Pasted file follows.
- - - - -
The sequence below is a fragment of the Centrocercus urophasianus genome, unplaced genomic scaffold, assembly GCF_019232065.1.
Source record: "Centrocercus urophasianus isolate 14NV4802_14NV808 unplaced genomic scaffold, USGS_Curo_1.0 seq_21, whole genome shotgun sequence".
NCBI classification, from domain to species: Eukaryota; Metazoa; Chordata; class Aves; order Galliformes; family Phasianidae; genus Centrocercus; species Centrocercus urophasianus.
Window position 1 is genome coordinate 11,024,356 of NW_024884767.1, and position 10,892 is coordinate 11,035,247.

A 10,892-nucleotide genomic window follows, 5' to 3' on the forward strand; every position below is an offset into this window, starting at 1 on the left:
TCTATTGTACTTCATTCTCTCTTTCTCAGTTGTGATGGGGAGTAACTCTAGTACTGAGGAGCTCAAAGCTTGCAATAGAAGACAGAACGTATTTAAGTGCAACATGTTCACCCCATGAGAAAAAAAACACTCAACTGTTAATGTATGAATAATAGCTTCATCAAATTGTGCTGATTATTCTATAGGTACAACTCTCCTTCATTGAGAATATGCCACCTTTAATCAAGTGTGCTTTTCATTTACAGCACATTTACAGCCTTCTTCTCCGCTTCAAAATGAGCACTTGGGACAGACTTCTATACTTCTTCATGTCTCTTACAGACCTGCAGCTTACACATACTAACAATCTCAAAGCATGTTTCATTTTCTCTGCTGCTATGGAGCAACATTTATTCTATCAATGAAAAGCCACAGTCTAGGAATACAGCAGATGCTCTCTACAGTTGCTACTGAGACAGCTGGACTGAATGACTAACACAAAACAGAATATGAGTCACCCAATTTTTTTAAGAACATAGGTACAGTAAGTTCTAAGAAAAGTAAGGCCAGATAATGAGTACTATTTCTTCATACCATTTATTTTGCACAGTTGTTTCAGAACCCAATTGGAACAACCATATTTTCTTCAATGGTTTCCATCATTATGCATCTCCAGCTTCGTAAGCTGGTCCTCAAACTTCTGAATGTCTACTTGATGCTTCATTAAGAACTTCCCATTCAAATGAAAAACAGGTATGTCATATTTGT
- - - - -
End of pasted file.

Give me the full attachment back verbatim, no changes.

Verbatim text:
The sequence below is a fragment of the Centrocercus urophasianus genome, unplaced genomic scaffold, assembly GCF_019232065.1.
Source record: "Centrocercus urophasianus isolate 14NV4802_14NV808 unplaced genomic scaffold, USGS_Curo_1.0 seq_21, whole genome shotgun sequence".
NCBI classification, from domain to species: Eukaryota; Metazoa; Chordata; class Aves; order Galliformes; family Phasianidae; genus Centrocercus; species Centrocercus urophasianus.
Window position 1 is genome coordinate 11,024,356 of NW_024884767.1, and position 10,892 is coordinate 11,035,247.

A 10,892-nucleotide genomic window follows, 5' to 3' on the forward strand; every position below is an offset into this window, starting at 1 on the left:
TCTATTGTACTTCATTCTCTCTTTCTCAGTTGTGATGGGGAGTAACTCTAGTACTGAGGAGCTCAAAGCTTGCAATAGAAGACAGAACGTATTTAAGTGCAACATGTTCACCCCATGAGAAAAAAAACACTCAACTGTTAATGTATGAATAATAGCTTCATCAAATTGTGCTGATTATTCTATAGGTACAACTCTCCTTCATTGAGAATATGCCACCTTTAATCAAGTGTGCTTTTCATTTACAGCACATTTACAGCCTTCTTCTCCGCTTCAAAATGAGCACTTGGGACAGACTTCTATACTTCTTCATGTCTCTTACAGACCTGCAGCTTACACATACTAACAATCTCAAAGCATGTTTCATTTTCTCTGCTGCTATGGAGCAACATTTATTCTATCAATGAAAAGCCACAGTCTAGGAATACAGCAGATGCTCTCTACAGTTGCTACTGAGACAGCTGGACTGAATGACTAACACAAAACAGAATATGAGTCACCCAATTTTTTTAAGAACATAGGTACAGTAAGTTCTAAGAAAAGTAAGGCCAGATAATGAGTACTATTTCTTCATACCATTTATTTTGCACAGTTGTTTCAGAACCCAATTGGAACAACCATATTTTCTTCAATGGTTTCCATCATTATGCATCTCCAGCTTCGTAAGCTGGTCCTCAAACTTCTGAATGTCTACTTGATGCTTCATTAAGAACTTCCCATTCAAATGAAAAACAGGTATGTCATATTTGT